That’s why we created the Be A Friend resources.

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Emerging Scholars Fellowship: Meet Tao Liu

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Tao is a researcher in the 2016 class of the Emerging Scholars Fellowship. Read blog updates from Tao and her fellow scholars here.

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Hello everyone! I am Tao Liu, a fourth year doctoral student in counseling psychology at Indiana University Bloomington. I was born and raised in a village in Hebei Province, China.

Growing up in a poor family in rural China, I was continuously exposed to inequalities related to poverty, mental disability, rural residency, and female status.  I questioned why women still had to do more house chores after a day of hard work than men, wondered why a homeless man with schizophrenia was only ridiculed but not cared for, and doubted the negative attitudes directed toward my parents when they went to the city in farm clothing.

I even doubted the right of teachers to spank students as a form of discipline.  Listening to my grandparents’ stories of being victimized in World War II, I often wondered how the wounds of collective and personal trauma can be healed.

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An Active Minds Speaker for Every Mental Health Day, Week and Month

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Now is a great time to look ahead and plan your programs through the end of semester and beyond; if you’re looking for a way to promote your Active Minds chapter on your campus, and raise awareness about mental health and suicide, consider hosting an event around one of the mental health awareness campaigns coming up!

Let Active Minds Speakers Bureau provide a presenter on one of the topics being highlighted, and remember– when you book an AMSB speaker, your chapter will receive programming credits toward your annual fundraising goal!

Emerging Scholars Fellowship: Meet Matt Kridel

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Matt is a researcher in the 2016 class of the Emerging Scholars Fellowship. Read blog updates from Matt and his fellow scholars here.

Hey there! My name is Matt Kridel and I’m a second-year PhD student in the Clinical/Counseling Psychology program at the University of South Alabama. I received my B.A. in Psychology in 2014 from Gannon University, where I also helped to revive the 5-star Active Minds chapter. Currently,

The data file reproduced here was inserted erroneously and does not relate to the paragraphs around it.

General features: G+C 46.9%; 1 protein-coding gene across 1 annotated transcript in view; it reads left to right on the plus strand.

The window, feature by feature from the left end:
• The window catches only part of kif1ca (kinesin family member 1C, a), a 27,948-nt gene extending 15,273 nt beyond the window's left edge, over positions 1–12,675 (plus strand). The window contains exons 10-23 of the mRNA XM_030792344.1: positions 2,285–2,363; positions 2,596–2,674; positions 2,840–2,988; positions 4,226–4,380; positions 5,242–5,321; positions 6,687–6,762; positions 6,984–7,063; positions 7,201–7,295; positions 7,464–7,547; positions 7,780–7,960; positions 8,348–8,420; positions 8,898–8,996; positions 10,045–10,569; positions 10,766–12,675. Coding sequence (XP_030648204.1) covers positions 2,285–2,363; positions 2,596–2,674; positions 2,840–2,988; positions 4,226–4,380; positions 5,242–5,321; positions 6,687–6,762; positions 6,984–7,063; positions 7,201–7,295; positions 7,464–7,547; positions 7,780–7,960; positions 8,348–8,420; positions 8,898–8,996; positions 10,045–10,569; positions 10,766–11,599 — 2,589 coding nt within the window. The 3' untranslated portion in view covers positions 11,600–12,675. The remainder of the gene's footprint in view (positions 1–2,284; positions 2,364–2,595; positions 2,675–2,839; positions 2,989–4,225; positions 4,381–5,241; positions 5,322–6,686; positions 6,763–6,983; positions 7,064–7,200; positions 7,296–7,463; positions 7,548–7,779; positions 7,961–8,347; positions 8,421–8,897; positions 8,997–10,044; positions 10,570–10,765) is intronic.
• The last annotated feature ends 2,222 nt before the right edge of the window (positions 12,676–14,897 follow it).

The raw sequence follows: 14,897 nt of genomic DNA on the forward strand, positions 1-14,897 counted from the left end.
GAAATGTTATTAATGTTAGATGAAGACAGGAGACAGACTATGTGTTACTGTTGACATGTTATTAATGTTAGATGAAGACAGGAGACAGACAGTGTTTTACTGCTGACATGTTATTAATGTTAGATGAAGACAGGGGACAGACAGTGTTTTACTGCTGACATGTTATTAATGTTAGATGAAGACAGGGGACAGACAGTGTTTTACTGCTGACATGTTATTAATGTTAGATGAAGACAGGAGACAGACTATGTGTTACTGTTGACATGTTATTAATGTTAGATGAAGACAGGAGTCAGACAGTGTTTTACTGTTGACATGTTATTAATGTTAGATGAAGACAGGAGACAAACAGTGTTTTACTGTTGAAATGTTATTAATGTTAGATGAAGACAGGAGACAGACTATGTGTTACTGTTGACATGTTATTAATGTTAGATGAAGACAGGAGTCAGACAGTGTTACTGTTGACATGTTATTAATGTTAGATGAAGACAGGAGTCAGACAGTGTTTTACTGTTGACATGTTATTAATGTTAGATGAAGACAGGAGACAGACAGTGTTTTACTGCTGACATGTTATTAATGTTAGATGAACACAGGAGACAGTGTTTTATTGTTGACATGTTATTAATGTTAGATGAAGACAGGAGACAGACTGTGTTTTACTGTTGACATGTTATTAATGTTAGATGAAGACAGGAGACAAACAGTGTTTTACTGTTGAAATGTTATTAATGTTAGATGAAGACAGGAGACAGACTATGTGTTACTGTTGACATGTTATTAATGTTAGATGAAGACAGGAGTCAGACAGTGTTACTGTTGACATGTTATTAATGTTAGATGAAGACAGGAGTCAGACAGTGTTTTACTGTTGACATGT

I help lead the Active Minds chapter at South Alabama and I’m also a member of the National Student Advisory Committee. I’ve been to the Active Minds National Mental Health on Campus Conference twice, and I can’t wait to go again this year.

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If you can’t tell already, I really love Active Minds. Since becoming involved in my junior year of undergrad, I’ve learned firsthand the impact this organization has on college student mental health. I’ve seen students turn postcards into works of cathartic art through the PostSecretU program. Continue Reading

Emerging Scholars Fellowship: Meet Cai Guo

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Cai is a researcher in the 2016 class of the Emerging Scholars Fellowship. Read blog updates from Cai and his fellow scholars here.

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Hello! My name is Cai Guo [pronounced as “Tsai Gwo”]. I am currently a senior Psychology major at Dickinson College, PA. I am originally from Wuhan, China, a gargantuan city with over 10 million people.

I am very interested in the intersection of philosophy and psychology, so I want to explore how people’s conceptual understanding of categories guides their real-life behavior. Interestingly, my academic passion stemmed from my love for the nonpareil German-speaking poet, Rainer Maria Rilke.

Reading about his poignant young adulthood experience at a military school that agonized his poetic, sensitive soul made me wonder why men are expected and stereotyped to be physically strong, tough, and emotionless.

This contemplation gradually led to a deeper conceptual question: do social norms and people’s endorsement of stereotypes come from the abstract, philosophically loaded belief that every category has its own essence that dictates the features of all the tokens (individuals) under that specific category?

With this question in mind, I became especially interested in the mental mechanisms behind social categorization and their relations to the formation of stereotypes, prejudice, bias, stigma, and intergroup conflicts.

So…what do we talk about when we talk about weight bias?

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6 Ways to Practice Self-Care on Valentine’s Day

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Valentines Day_Active MinsdIt’s almost that time of year again, and I’m not talking about tax season. That’s right, Valentine’s Day is right around the corner. Are you excited? You should be!

Whether you’re single or in a relationship, Valentine’s Day is the perfect opportunity to step away from stress, slow down, and focus on your mental health. This year, celebrate with the following 6 short and sweet ideas for your best (and healthiest) Valentine’s Day yet!

1. Treat Yourself: Plan an activity, take a fun class, pamper yourself, or try something new.